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Felines are known for being sly, but when I asked the folks behind The Fat Cat Beer Co. what they were all about, they were very forthcoming. While others may have skirted the question of why they had decided to enter the San Diego market by contract brewing their beers at Vista’s Latitude 33 Brewing Company, they fired back with a sound reason. “There’s nothing cheap about creating and operating a brewery, plus there is so much brewing capacity throughout the U.S. and San Diego that it really wasn’t necessary to exhaust the capital to open a brewery,” said Bruce Taub, Fat Cat’s “chief of whatever it takes.” Secondarily, Taub and his associates see contract brewing as the right thing to do from an environmental perspective.

But where did these guys come from? San Diego, actually. The owners live here. That, and the fact the State of California allows brewing companies to self-distribute, is the reason they are bringing their beers — all of which are canned and sessionable (6% alcohol-by-volume or less) — to the local market. The first of those, Bro-ceanography Pils, debuted last month and a portion of proceeds benefitted the San Diego Chapter of the Surfrider Foundation. Plans for at least two more collaborations are in the works with United Cerebral Palsy of San Diego County tabbed as a beneficiary.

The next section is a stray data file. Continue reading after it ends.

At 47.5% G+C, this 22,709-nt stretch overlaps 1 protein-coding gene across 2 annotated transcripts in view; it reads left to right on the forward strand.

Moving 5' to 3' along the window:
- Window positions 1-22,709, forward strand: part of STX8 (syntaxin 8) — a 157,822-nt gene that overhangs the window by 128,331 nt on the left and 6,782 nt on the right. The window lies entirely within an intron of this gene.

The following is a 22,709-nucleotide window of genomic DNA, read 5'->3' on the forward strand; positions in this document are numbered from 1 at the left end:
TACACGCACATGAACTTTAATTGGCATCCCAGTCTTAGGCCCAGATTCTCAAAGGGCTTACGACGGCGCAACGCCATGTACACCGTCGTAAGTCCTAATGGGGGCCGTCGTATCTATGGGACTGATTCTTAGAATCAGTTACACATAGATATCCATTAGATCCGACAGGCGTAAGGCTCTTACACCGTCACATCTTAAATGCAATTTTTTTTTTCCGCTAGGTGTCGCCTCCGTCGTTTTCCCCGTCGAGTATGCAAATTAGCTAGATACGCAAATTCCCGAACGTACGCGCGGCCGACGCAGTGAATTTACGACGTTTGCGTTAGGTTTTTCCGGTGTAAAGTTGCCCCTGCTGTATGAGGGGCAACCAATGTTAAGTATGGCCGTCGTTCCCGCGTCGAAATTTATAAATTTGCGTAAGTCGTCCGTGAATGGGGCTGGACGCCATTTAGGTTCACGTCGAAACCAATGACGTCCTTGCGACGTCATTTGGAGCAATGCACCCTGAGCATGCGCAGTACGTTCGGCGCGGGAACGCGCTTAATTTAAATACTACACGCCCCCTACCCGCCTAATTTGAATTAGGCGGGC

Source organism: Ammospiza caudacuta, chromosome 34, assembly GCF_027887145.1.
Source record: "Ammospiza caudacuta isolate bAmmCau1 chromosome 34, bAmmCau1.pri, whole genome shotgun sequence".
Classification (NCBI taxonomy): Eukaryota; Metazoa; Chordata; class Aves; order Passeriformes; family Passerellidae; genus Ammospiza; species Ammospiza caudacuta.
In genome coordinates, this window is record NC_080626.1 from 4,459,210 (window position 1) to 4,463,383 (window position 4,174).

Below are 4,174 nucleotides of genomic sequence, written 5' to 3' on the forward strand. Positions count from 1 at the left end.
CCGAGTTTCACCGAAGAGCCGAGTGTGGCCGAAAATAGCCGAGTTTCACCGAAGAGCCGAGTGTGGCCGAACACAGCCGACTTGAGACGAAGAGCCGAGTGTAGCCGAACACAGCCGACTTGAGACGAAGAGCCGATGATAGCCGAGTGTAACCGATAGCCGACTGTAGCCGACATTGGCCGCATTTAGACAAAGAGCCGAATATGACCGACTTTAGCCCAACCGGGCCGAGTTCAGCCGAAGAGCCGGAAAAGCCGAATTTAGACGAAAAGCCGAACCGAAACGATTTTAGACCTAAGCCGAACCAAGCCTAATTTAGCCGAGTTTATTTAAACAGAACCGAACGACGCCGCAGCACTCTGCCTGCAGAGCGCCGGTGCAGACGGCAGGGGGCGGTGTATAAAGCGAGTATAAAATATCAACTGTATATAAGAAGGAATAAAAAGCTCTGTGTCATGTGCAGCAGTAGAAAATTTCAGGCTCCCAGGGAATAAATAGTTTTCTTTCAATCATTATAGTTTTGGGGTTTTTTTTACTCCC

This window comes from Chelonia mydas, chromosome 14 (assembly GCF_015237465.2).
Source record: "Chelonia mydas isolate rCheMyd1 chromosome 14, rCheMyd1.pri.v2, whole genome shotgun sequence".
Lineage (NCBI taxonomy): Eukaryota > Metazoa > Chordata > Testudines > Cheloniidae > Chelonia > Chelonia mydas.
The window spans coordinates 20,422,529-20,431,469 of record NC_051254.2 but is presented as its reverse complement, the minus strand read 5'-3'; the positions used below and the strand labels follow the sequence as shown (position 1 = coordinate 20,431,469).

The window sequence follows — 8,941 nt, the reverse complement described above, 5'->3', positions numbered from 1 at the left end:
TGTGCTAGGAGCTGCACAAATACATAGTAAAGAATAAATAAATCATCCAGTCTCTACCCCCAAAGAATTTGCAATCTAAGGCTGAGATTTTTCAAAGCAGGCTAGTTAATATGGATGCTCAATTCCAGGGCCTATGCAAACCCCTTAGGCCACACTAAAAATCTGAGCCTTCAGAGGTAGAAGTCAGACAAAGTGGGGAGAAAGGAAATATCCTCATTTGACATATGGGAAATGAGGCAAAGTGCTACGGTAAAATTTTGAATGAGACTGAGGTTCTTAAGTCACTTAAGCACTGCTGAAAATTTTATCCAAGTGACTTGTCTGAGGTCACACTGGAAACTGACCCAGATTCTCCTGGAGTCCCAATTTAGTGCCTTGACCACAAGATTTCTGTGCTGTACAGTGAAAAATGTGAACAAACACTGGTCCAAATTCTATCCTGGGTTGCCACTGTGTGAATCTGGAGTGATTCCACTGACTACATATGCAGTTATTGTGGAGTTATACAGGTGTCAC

Fat Cat professes to be the first canned craft beer. Its Fat Cat Lager, a Vienna-style lager, was originally bottled and included in a Beers of America gift package. It became popular enough to build a following, so the original owners canned it. Poor management practices caused the company have starts and stops over the next two decades, causing the beer to only be sporadically available in the states where it was distributed. In 2012, the current owners took over and re-launched the brand behind the motto “Session Up!” They believe their low-alcohol approach will work, especially with first-time craft beer drinkers. “Can you imagine a Bud Light drinker trying a Stone IPA, Ballast Point Habanero Sculpin IPA, Green Flash Palate Wrecker or similarly styled beer as their first endeavor into the craft beer world?” asks Taub. “You would hear the heaving from the next county. Ha! They would never try another craft beer again. We avoid going too far in certain directions so that our beer is enjoyable and repeatable.”

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